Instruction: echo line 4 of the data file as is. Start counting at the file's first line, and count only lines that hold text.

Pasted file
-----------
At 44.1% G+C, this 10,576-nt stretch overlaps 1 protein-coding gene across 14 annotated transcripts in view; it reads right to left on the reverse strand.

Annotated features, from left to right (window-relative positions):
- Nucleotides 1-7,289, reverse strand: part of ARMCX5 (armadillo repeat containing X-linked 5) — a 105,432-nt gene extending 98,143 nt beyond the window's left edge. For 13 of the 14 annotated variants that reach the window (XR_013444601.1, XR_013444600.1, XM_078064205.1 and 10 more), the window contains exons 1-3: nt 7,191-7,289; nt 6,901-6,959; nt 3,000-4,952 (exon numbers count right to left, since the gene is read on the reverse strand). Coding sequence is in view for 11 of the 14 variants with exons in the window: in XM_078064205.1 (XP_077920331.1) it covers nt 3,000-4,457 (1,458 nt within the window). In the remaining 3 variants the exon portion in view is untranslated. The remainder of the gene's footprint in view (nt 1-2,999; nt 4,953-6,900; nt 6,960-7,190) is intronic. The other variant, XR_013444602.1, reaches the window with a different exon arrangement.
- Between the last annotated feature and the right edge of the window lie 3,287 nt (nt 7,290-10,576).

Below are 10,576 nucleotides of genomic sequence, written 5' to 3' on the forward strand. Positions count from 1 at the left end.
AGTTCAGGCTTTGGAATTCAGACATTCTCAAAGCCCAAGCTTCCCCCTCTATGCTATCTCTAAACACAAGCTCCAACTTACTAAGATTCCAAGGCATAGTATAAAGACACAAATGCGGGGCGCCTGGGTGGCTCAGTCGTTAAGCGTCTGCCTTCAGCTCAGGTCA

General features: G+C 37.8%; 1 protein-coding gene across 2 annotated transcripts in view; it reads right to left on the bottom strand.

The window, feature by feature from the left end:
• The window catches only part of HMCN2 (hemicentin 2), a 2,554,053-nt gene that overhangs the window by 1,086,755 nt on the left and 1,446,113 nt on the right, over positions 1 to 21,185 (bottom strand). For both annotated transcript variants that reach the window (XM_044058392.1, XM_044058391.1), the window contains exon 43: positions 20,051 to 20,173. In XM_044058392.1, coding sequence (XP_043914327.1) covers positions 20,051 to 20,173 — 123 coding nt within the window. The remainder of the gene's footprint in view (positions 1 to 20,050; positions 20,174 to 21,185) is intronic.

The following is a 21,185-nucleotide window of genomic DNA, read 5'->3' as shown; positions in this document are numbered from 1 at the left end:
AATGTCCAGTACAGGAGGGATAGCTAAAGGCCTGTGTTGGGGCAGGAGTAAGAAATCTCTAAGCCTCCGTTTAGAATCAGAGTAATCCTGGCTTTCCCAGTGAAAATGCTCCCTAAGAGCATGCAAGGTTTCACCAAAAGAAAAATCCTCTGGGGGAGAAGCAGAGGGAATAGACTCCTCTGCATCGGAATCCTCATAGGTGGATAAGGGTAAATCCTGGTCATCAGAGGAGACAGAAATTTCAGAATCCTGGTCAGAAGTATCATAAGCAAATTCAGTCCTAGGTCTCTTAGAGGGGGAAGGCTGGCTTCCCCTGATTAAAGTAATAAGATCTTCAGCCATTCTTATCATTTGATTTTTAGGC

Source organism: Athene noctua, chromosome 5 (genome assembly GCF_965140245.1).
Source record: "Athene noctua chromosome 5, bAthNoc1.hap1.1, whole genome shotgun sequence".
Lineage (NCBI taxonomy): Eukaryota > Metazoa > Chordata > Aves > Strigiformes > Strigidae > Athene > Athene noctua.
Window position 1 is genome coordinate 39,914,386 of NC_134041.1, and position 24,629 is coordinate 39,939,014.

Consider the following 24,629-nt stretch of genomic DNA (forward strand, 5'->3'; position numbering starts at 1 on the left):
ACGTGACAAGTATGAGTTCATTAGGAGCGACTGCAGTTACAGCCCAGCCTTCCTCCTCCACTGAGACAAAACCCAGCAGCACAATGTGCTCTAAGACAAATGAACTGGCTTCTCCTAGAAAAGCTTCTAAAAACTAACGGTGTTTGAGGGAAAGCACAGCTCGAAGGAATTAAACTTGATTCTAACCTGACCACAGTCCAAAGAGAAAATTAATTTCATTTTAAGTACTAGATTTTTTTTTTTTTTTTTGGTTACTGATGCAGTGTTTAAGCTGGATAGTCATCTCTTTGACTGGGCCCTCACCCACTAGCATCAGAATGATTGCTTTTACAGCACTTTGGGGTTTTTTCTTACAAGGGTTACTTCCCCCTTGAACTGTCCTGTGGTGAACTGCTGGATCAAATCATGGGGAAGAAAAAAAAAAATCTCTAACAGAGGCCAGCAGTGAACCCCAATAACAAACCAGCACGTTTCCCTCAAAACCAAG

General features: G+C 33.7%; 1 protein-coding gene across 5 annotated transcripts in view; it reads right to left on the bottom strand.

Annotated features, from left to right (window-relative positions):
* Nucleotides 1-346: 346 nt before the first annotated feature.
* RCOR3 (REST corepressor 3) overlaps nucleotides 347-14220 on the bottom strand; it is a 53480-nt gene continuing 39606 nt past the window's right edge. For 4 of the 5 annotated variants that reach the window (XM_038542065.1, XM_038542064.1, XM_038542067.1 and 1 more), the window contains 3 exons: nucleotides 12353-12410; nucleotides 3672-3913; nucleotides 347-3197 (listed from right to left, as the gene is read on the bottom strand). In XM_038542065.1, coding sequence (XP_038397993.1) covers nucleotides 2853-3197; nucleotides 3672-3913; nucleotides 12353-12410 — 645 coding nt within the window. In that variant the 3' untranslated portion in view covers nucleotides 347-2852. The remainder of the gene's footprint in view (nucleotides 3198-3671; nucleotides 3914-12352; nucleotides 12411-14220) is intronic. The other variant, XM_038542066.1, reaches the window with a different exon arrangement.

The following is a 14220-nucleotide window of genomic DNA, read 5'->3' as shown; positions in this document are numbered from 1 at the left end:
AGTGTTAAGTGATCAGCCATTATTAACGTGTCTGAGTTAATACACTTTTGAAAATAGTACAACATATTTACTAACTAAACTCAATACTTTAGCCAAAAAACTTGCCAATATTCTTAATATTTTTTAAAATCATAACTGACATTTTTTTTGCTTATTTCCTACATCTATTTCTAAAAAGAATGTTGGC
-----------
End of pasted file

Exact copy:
- Between the last annotated feature and the right edge of the window lie 3,287 nt (nt 7,290-10,576).